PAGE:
Talking about other familiar DC faces that will appear in the show, Ryan said, "We'll be introducing a bunch of the characters from the Newcastle Crew," the group of occult experts with whom Constantine battled the demon Nergal, an event that is a crux of the title character's early motivation. "We'll be seeing Gary Lester, Anne-Marie, and a couple others as we get down the line."

Goyer added that Newcastler Ritchie Simpson, portrayed by Jeremy Davies and featured in the pilot, will be a recurring character, and that Frank North will also appear. He went on to say that other DC Universe characters will "be filtering in" throughout the first 12 episodes. A crowd member called out for Doctor Fate, whose helmet is teased in the pilot. "Eventually," Goyer laughed, "someone is going to show up claiming that helmet that you saw."

The supernatural elements of the show will also lead to some strange scenes for Ryan's Constantine. Asked what the weirdest so far has been, he said, "One of David's episodes that he co-wrote, he had me naked covered in [chicken] blood doing this weird spell sermon." "To a Buzzcocks song!" Goyer chipped in. "It was really good fun, but I was in blood all day and I couldn't sit down," Ryan said.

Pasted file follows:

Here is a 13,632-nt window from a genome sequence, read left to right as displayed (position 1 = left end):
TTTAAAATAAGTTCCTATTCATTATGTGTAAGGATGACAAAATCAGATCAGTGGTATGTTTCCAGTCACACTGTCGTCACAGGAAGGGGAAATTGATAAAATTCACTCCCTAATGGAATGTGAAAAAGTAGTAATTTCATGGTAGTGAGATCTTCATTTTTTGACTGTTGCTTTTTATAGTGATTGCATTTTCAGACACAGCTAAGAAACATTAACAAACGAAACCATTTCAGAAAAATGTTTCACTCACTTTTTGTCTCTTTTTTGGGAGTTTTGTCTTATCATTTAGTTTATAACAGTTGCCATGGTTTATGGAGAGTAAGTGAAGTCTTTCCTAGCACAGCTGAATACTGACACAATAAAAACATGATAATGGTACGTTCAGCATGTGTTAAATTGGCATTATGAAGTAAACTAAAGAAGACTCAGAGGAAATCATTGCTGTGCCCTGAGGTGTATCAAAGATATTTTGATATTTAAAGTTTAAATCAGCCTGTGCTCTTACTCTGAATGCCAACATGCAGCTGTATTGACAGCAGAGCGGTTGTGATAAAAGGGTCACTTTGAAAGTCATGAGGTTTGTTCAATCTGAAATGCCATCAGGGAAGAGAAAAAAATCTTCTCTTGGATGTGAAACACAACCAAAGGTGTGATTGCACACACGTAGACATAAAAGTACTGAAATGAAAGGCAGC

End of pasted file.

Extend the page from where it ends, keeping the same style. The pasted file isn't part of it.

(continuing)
Speaking about how much the work of the original "Hellblazer" comic creators would influence the show, Goyer said they were "privileged" to be able to build off material from some of what he called "the best writers and artists in the business."

"Look," he said, "if we go into a second season, I would love to have some of those writers write episodes for us as well." Sporadic approval sprung up from the audience at that remark.

When asked what her favorite part of the show was besides being Zed, Celaya said it was building a trusting unit amongst the cast and crew. "We get into the zone and we set the momentum, and our creative juices flow out and everybody's extremely respectful. To work with Matt, and I can just throw myself into the scene and he'll just catch it."

Goyer said that they were excited to finally get the show onto the air after already shooting nine episodes, and offered a smirk when asked if viewers could expect a mid-season cliffhanger. "I like cliffhangers, if anyone's seen my other shows," he said.